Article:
Yemen’s internationally recognized government will begin the first evacuation flights for citizens who have been stranded abroad since the outbreak of the coronavirus pandemic, state news agency SABA reported.
The first evacuation flight will be sent to Jordan on Thursday, a meeting chaired by Prime Minister Maeen Abdulmalik Saeed with Yemen’s Supreme National Emergency Committee for COVID-19 heard.
This came after the committee approved the protocol for evacuating citizens stranded abroad, which includes procedures and timetables for scheduling the return of citizens to Yemen, and organizing specific health and precautionary controls and procedures, the news agency said.
The authorities are tasked with the rapid implementation of precautionary measures in preparation for the returning citizens.
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Yemenia flights will be sent to Egypt, Jordan and India in the first stage of the evacuation flights. Yemeni nationals will be tested prior to travel and will receive a health certificate from an accredited medical center.
After returning to Yemen, citizens will be sent to health centers for check-ups, treatment and to keep track of their data. Returning nationals will also be required to self-quarantine at home.
Stranded nationals will be informed of flight times immediately after the necessary permits with the countries in which they are in are completed, the committee said.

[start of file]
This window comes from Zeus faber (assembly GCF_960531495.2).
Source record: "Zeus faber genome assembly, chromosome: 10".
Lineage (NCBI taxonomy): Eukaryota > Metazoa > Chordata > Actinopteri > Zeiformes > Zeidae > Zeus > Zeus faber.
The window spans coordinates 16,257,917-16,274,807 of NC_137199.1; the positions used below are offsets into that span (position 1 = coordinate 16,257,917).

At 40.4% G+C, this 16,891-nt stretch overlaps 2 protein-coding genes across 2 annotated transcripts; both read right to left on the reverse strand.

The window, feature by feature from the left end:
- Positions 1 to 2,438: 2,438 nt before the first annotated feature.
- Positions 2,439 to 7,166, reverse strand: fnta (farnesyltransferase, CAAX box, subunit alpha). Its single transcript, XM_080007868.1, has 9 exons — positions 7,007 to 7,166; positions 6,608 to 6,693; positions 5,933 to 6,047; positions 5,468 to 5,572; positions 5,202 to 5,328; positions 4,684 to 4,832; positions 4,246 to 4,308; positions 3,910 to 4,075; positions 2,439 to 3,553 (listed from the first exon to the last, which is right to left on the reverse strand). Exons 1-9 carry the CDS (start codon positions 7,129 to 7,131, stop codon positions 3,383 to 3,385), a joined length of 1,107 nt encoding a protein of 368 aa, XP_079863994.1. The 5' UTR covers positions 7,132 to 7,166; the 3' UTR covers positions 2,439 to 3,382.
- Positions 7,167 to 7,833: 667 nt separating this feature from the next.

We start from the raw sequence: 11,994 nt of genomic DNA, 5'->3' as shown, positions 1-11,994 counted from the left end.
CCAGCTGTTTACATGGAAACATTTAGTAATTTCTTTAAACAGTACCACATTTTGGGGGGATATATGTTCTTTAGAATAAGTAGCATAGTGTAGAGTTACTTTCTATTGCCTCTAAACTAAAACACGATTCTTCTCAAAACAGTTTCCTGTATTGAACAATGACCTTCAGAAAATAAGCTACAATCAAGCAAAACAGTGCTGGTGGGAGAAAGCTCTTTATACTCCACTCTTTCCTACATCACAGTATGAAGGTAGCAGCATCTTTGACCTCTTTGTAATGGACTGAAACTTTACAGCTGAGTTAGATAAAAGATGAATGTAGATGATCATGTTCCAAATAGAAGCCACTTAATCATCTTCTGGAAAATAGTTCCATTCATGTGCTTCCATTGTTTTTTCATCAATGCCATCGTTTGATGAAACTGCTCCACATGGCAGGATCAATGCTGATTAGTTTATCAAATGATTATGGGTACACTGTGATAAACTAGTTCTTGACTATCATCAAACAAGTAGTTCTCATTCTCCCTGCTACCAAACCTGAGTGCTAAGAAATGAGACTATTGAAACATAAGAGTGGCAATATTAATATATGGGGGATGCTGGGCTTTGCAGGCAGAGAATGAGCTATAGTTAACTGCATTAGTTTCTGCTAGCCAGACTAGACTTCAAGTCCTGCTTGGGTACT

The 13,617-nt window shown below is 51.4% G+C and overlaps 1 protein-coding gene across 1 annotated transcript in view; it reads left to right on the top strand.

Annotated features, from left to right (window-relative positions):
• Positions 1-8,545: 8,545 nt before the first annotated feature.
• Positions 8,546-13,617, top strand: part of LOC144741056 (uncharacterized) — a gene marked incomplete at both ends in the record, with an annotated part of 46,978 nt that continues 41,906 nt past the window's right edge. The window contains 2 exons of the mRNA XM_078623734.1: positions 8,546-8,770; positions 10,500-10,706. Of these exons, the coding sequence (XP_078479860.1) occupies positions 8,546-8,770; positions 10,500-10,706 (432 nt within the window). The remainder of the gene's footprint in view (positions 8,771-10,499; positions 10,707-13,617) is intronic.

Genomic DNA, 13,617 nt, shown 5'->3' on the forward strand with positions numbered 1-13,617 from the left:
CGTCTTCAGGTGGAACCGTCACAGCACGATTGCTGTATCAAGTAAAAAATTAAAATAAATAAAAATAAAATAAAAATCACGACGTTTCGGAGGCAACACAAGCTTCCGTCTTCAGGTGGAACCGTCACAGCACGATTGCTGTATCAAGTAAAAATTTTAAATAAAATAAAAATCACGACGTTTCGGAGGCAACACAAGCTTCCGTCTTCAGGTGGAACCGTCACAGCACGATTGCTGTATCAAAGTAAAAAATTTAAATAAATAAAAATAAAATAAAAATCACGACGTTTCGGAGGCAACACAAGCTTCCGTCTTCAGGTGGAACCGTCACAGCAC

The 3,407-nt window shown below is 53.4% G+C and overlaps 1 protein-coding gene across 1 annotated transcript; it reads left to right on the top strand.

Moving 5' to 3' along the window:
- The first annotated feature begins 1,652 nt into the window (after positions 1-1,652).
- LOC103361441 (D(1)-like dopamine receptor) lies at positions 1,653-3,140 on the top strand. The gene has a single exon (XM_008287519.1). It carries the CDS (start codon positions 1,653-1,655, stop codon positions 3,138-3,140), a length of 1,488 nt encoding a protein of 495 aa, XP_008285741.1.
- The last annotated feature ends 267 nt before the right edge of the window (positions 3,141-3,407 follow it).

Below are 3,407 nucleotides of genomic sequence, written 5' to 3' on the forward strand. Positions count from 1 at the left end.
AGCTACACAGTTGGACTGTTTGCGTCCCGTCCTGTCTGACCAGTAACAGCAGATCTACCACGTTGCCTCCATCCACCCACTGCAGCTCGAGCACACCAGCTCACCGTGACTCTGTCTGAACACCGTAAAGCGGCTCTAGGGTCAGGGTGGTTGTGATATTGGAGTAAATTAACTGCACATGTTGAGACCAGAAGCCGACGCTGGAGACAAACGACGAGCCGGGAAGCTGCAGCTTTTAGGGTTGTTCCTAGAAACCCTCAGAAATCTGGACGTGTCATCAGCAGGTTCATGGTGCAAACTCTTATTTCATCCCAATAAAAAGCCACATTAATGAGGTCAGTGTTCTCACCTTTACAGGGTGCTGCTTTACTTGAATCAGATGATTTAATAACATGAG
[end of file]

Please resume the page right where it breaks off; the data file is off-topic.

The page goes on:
The Minister of Public Health and head of the committee, Dr Nasser Baoum, and Deputy Prime Minister Salem Al-Khanbashi presented a report on the development of the situation in Aden. The report discussed the establishment of a medical unit for the treatment and reception of cases of coronavirus infection.
The committee also reviewed the report submitted by the Secretary-General of the Council of Ministers, Hussein Mansour, on those stranded in Saudi Arabia and discussed measures for their return. Mansour said discussions were in place with Saudi official to schedule their return.
In Yemen, scores of COVID-19 cases have been recorded across the country, but the UN warns that the virus is spreading largely undetected. Hundreds of people in the interim capital Aden have died in the past week with symptoms of what appears to be the coronavirus, local health officials said.
The officials fear the situation is only going to get worse as Yemen has little capacity to treat those suspected of having the virus.